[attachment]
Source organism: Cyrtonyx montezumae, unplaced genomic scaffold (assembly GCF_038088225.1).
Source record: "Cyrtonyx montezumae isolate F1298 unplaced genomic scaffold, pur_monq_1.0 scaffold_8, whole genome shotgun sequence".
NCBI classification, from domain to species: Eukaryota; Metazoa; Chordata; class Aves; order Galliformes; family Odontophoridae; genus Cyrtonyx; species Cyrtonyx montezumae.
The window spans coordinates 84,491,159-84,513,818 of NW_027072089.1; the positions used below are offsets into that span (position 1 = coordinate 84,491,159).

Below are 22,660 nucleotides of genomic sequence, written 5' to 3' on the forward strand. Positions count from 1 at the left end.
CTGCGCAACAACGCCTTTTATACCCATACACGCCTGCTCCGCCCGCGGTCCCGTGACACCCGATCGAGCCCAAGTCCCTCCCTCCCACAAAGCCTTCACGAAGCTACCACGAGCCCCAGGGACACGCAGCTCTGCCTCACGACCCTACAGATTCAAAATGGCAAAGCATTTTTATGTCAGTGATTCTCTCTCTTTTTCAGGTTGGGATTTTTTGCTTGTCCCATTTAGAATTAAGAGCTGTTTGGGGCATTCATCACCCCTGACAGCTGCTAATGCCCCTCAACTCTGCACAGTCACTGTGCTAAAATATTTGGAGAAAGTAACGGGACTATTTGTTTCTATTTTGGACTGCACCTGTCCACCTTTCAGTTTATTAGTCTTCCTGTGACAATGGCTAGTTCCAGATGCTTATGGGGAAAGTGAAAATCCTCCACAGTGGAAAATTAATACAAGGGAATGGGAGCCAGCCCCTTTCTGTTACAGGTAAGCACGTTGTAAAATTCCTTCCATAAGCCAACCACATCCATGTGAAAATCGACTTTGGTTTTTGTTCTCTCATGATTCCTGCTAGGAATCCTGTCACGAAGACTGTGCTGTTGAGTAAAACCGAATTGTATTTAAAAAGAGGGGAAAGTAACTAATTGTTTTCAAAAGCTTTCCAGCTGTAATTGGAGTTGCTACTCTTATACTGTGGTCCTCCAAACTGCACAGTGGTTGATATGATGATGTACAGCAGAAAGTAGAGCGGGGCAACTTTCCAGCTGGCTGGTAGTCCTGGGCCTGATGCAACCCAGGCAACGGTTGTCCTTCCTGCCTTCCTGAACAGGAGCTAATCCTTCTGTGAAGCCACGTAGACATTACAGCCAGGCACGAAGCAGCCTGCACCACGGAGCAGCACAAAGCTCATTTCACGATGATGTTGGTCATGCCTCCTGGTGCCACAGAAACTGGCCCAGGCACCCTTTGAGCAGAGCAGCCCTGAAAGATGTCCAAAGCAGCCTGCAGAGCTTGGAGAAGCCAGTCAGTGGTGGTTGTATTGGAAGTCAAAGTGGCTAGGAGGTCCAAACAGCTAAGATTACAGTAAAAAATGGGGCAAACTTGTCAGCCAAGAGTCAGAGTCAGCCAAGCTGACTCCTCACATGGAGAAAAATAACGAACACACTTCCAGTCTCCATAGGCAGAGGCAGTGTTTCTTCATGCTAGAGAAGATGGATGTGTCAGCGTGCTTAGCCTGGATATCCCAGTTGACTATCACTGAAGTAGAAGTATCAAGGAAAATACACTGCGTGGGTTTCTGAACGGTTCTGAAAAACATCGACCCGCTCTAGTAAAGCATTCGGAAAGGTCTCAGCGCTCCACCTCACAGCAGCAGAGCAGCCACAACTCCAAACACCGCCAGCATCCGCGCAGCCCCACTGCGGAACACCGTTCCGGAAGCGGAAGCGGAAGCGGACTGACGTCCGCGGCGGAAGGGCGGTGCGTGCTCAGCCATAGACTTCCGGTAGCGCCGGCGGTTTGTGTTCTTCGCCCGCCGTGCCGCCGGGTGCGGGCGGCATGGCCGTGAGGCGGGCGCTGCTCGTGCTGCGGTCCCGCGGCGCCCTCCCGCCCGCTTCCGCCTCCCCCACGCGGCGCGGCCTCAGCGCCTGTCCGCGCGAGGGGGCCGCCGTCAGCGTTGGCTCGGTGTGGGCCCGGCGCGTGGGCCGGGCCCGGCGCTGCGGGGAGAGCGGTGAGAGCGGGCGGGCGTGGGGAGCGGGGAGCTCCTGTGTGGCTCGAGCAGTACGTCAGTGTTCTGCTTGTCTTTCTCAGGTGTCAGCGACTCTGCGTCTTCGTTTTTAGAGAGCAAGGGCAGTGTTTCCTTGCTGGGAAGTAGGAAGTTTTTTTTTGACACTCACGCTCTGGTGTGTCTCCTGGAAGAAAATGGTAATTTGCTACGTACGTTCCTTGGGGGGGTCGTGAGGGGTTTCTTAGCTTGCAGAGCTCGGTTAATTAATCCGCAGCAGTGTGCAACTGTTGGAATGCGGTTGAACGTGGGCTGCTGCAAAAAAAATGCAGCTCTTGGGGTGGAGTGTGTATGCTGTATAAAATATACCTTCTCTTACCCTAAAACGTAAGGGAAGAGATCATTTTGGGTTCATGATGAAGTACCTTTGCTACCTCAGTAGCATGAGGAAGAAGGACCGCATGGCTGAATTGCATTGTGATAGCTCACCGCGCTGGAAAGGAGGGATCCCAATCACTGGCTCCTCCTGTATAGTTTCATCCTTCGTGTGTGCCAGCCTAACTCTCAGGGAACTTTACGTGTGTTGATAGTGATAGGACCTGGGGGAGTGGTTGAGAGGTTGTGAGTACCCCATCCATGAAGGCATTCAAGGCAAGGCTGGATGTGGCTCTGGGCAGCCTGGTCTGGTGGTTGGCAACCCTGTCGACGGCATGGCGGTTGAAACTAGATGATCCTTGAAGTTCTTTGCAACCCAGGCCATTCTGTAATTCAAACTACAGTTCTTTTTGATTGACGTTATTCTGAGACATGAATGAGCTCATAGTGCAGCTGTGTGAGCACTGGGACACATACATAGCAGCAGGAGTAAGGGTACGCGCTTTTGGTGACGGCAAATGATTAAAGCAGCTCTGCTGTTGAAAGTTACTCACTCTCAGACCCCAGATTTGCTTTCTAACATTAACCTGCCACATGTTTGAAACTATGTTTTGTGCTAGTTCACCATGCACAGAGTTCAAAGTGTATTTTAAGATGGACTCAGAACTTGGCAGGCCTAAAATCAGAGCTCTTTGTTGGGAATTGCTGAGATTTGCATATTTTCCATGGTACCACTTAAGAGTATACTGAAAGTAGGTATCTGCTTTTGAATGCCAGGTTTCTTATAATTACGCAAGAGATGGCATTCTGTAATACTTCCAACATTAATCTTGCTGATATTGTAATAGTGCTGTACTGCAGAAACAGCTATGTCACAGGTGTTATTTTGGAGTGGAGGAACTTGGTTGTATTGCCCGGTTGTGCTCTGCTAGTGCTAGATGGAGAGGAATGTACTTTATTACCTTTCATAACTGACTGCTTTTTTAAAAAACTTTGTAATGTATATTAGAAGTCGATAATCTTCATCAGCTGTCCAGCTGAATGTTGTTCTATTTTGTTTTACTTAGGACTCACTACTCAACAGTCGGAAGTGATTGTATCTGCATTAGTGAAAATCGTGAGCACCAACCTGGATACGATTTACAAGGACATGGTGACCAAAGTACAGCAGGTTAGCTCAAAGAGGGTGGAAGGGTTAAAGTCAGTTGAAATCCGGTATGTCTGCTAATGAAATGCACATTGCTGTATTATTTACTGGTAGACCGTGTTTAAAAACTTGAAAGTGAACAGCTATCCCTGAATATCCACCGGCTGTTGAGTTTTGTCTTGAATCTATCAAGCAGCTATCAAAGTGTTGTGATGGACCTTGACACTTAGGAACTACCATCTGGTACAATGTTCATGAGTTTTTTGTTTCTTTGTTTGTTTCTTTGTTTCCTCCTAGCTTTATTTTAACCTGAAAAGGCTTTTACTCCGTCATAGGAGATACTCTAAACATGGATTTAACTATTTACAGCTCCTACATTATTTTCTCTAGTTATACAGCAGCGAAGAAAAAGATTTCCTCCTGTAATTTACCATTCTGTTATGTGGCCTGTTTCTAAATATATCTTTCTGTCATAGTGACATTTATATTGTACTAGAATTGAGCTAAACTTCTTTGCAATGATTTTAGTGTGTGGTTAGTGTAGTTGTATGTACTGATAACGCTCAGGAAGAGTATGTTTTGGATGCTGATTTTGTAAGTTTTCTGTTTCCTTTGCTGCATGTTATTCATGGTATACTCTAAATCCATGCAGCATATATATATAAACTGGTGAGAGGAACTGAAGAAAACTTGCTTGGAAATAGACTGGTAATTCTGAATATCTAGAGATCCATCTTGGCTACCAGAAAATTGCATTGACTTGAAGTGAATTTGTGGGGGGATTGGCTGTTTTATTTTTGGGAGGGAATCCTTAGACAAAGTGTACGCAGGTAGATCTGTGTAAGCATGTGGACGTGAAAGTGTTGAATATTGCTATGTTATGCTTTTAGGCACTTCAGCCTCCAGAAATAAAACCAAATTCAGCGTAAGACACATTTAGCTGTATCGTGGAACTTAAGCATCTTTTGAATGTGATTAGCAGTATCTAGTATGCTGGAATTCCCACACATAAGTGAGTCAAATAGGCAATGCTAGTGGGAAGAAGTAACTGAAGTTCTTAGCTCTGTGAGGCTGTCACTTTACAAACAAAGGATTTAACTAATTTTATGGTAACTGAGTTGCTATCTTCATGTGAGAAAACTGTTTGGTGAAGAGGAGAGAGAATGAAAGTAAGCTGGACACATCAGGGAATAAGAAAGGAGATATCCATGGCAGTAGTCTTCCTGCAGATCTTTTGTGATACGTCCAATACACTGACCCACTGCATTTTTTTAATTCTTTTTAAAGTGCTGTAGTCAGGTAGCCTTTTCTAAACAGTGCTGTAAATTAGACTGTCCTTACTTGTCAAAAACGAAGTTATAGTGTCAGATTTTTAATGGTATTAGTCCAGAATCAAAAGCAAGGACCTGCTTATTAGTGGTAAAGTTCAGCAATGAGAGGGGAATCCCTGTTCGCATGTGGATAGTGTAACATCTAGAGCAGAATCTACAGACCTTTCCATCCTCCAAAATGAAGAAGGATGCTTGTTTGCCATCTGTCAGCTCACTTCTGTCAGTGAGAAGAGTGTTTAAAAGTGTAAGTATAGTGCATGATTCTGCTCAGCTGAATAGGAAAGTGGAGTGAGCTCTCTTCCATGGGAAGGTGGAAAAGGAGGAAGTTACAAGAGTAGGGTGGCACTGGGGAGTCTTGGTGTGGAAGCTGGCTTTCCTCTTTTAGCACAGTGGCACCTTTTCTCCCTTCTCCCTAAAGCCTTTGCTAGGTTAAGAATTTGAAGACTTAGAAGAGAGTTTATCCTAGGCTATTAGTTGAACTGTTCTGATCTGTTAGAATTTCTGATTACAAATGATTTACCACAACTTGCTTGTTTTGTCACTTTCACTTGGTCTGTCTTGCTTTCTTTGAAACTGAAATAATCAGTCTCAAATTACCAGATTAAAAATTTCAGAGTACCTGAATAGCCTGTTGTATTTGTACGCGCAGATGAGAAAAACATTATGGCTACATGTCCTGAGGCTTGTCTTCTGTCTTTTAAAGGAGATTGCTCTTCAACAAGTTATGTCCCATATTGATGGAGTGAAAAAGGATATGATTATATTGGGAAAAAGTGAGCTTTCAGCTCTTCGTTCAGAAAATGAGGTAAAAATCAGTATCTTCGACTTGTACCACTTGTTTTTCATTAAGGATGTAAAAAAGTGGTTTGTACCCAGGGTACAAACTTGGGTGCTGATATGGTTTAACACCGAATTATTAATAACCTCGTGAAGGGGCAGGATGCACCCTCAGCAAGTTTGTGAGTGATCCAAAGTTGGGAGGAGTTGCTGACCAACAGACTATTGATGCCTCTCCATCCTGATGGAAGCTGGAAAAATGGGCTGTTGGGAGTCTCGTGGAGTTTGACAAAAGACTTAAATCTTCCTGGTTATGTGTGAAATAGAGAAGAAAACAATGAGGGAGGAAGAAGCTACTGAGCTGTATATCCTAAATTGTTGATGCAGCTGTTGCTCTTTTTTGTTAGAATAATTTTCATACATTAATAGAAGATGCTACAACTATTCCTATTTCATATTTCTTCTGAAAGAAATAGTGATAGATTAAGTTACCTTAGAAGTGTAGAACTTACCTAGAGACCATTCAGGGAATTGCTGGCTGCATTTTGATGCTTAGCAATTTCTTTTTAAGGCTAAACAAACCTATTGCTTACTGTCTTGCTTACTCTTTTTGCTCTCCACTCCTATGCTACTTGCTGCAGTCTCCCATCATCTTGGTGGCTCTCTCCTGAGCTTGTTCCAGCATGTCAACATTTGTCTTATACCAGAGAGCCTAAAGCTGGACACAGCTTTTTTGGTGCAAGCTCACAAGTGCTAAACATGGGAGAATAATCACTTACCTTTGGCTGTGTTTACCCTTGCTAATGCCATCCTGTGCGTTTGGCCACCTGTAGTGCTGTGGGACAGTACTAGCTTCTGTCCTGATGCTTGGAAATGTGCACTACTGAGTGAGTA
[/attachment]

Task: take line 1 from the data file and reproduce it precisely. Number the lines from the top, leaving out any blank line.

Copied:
Source organism: Cyrtonyx montezumae, unplaced genomic scaffold (assembly GCF_038088225.1).